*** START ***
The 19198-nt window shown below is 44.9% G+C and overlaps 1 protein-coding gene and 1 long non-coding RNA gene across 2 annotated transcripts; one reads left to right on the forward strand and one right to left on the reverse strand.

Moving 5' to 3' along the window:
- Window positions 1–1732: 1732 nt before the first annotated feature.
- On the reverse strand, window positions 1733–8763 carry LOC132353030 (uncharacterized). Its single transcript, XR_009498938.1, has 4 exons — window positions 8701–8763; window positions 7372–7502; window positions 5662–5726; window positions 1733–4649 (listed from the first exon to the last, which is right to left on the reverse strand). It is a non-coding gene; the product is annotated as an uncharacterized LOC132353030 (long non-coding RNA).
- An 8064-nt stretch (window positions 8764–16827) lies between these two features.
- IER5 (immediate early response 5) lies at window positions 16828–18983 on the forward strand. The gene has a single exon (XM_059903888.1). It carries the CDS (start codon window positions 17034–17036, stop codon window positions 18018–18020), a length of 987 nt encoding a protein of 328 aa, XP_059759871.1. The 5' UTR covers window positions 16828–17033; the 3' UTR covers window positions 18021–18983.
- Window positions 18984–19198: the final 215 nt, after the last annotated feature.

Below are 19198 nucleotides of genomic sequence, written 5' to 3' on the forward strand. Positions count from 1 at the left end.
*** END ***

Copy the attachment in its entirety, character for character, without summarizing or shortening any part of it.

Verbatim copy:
The 19198-nt window shown below is 44.9% G+C and overlaps 1 protein-coding gene and 1 long non-coding RNA gene across 2 annotated transcripts; one reads left to right on the forward strand and one right to left on the reverse strand.

Moving 5' to 3' along the window:
- Window positions 1–1732: 1732 nt before the first annotated feature.
- On the reverse strand, window positions 1733–8763 carry LOC132353030 (uncharacterized). Its single transcript, XR_009498938.1, has 4 exons — window positions 8701–8763; window positions 7372–7502; window positions 5662–5726; window positions 1733–4649 (listed from the first exon to the last, which is right to left on the reverse strand). It is a non-coding gene; the product is annotated as an uncharacterized LOC132353030 (long non-coding RNA).
- An 8064-nt stretch (window positions 8764–16827) lies between these two features.
- IER5 (immediate early response 5) lies at window positions 16828–18983 on the forward strand. The gene has a single exon (XM_059903888.1). It carries the CDS (start codon window positions 17034–17036, stop codon window positions 18018–18020), a length of 987 nt encoding a protein of 328 aa, XP_059759871.1. The 5' UTR covers window positions 16828–17033; the 3' UTR covers window positions 18021–18983.
- Window positions 18984–19198: the final 215 nt, after the last annotated feature.

Below are 19198 nucleotides of genomic sequence, written 5' to 3' on the forward strand. Positions count from 1 at the left end.